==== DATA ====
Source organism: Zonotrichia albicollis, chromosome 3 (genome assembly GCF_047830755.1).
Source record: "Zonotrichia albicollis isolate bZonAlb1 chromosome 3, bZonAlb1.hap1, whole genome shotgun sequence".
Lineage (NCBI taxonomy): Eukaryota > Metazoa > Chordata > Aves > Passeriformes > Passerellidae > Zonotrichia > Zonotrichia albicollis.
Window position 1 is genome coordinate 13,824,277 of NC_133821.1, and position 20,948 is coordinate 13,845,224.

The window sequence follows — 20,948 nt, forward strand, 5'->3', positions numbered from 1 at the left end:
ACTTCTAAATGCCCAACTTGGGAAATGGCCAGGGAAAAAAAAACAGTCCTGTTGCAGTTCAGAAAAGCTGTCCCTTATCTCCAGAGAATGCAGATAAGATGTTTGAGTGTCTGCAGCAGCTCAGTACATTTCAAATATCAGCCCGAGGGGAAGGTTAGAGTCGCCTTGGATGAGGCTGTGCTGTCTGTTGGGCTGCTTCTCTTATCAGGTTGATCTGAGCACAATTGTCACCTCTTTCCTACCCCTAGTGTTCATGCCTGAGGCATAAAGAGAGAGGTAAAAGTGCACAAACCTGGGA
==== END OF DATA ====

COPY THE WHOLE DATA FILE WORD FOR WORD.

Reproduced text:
Source organism: Zonotrichia albicollis, chromosome 3 (genome assembly GCF_047830755.1).
Source record: "Zonotrichia albicollis isolate bZonAlb1 chromosome 3, bZonAlb1.hap1, whole genome shotgun sequence".
Lineage (NCBI taxonomy): Eukaryota > Metazoa > Chordata > Aves > Passeriformes > Passerellidae > Zonotrichia > Zonotrichia albicollis.
Window position 1 is genome coordinate 13,824,277 of NC_133821.1, and position 20,948 is coordinate 13,845,224.

The window sequence follows — 20,948 nt, forward strand, 5'->3', positions numbered from 1 at the left end:
ACTTCTAAATGCCCAACTTGGGAAATGGCCAGGGAAAAAAAAACAGTCCTGTTGCAGTTCAGAAAAGCTGTCCCTTATCTCCAGAGAATGCAGATAAGATGTTTGAGTGTCTGCAGCAGCTCAGTACATTTCAAATATCAGCCCGAGGGGAAGGTTAGAGTCGCCTTGGATGAGGCTGTGCTGTCTGTTGGGCTGCTTCTCTTATCAGGTTGATCTGAGCACAATTGTCACCTCTTTCCTACCCCTAGTGTTCATGCCTGAGGCATAAAGAGAGAGGTAAAAGTGCACAAACCTGGGA